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Top tips for upskilling into a new position

By: Matthew Smith | Finsia's InFinance


Develop an animalistic feel for company valuations, learn new software systems, broaden networks and develop succinct communication skills - these are the things employers are looking for candidates to "upskill" when they are entering a new job in finance.

While experience and education on paper is important - essential in fact - it's some of the additional "learned" skills that will set job seekers and new recruits apart from their peers, senior managers and recruiters in finance suggest.

"Beyond the professional qualifications, I look for an understanding of the credit market that's not just about the numbers. What I'm looking for is an understanding of earnings and profit; what's driving those earnings and what might drive them in the future," says Carl Gunther, a Partner at KPMG Restructuring Advisory, Financial and Operational Turnaround Advice.

Candidates and new recruits will discover it's what they know "beyond the balance sheet" that is most valuable when placed in a fast-paced financial markets environment, Gunther says.

Picking up these skills through professional accreditation not only helps candidates with their knowledge base, it also shows professionalism and commitment to a career path, Gunther emphasizes.

Adoption of technology and use of software has become one of the biggest evolutions in the financial markets profession in the last decade says, Joe McGinty, Marks Sattin associate director of investment operations.

Candidates with programming skills might be highly sort after, but simply having a working knowledge of software systems and implementing plans using software can be a good place to start to upskill into a new role, he says.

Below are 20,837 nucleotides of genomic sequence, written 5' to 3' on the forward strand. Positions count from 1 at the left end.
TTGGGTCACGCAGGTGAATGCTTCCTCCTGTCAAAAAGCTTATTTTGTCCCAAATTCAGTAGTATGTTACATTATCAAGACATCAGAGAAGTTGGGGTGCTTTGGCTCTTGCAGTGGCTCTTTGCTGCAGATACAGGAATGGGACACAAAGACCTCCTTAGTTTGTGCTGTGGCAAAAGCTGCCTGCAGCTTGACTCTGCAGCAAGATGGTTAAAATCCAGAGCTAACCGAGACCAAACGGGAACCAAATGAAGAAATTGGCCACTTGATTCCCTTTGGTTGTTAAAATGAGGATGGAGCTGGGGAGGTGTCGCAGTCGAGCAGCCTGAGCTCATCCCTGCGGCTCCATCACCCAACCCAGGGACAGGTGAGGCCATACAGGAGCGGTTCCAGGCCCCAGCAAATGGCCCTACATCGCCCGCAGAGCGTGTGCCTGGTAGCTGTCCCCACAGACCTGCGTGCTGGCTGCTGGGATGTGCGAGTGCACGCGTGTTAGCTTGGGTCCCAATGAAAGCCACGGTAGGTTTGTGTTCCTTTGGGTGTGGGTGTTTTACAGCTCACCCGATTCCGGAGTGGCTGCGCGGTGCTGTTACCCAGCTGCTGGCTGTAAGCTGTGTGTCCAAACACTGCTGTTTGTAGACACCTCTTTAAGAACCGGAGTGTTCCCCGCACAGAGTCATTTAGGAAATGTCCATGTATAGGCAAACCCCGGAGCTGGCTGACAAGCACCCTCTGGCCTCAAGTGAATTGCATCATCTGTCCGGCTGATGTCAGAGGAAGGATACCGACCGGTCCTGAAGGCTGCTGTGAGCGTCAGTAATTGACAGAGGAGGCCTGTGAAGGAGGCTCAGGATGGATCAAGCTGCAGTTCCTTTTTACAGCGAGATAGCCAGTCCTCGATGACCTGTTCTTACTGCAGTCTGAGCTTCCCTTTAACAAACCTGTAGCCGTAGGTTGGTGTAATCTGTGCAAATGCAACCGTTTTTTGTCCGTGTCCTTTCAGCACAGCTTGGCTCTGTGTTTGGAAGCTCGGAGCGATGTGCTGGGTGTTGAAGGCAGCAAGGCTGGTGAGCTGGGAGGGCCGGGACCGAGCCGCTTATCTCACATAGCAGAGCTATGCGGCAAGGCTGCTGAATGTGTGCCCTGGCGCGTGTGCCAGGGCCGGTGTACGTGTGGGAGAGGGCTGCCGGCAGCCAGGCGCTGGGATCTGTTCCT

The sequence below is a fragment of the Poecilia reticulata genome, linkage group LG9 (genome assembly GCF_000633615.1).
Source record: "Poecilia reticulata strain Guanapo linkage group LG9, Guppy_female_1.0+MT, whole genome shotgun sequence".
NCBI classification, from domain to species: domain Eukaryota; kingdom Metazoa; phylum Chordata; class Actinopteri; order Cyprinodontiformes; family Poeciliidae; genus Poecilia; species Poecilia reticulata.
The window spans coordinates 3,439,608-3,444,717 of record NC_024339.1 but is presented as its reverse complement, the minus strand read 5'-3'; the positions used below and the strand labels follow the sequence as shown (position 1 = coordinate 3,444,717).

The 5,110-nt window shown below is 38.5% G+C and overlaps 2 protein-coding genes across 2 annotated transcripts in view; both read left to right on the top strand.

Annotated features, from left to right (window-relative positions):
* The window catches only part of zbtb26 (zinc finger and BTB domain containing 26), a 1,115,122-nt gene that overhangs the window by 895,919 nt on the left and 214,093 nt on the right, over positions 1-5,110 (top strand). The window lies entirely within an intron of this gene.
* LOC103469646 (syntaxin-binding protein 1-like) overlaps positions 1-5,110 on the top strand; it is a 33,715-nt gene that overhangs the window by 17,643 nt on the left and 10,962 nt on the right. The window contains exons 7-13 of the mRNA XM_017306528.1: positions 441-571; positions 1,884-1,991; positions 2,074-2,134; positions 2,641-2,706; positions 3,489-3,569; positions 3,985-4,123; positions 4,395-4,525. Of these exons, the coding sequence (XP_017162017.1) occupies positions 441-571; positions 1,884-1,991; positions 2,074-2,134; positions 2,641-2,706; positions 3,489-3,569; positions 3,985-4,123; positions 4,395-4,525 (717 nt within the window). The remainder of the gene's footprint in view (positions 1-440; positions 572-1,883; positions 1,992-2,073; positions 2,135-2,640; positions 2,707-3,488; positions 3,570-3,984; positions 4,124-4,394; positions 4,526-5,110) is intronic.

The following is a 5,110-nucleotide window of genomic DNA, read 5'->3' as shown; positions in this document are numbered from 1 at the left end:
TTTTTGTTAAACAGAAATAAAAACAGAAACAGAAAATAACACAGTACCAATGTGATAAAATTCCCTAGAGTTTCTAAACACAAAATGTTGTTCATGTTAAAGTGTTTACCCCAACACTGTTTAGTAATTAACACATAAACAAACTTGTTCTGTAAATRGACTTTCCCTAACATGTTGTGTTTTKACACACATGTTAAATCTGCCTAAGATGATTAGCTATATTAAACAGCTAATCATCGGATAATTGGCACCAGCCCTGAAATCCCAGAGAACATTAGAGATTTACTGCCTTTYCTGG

"The DNA of someone working in financial markets has changed dramatically in recent years from being based around the broker/dealer relationship, to stemming from software development and implementation," he says.

Even through financial markets have become technology saturated McGinty adds that improving contacts is still a good way for finance candidates to set themselves apart.

"Networking well is something you can always work on to move your career forward in finance," McGinty says.

Amid all the changes and advancements in the financial markets, good communication skills remain highly valued among new employers and key clients, senior managers will attest.

"Clients in turnaround situations tend to be from the 'C-suite' operating under extreme stress and often financial difficulty. In this scenario clear communication is essential," says KPMG's Gunther.

"The ability to write and communicate clearly is a good acquired skill, one everyone can brush up on," he adds.

Finally, Gunther highlights the interpersonal skills he says advisors in finance require to win the trust and confidence of a client when working at the coalface.

"As a trusted advisor you have to sell a service without over or under cooking it," he says.

To do this individuals seeking a "front office" role in financial and capital markets need to fully appreciate the nuances of earnings and valuations.

"Candidates or new recruits who have a broader understading of what's going beyond the numbers are always the most valuable," he adds.

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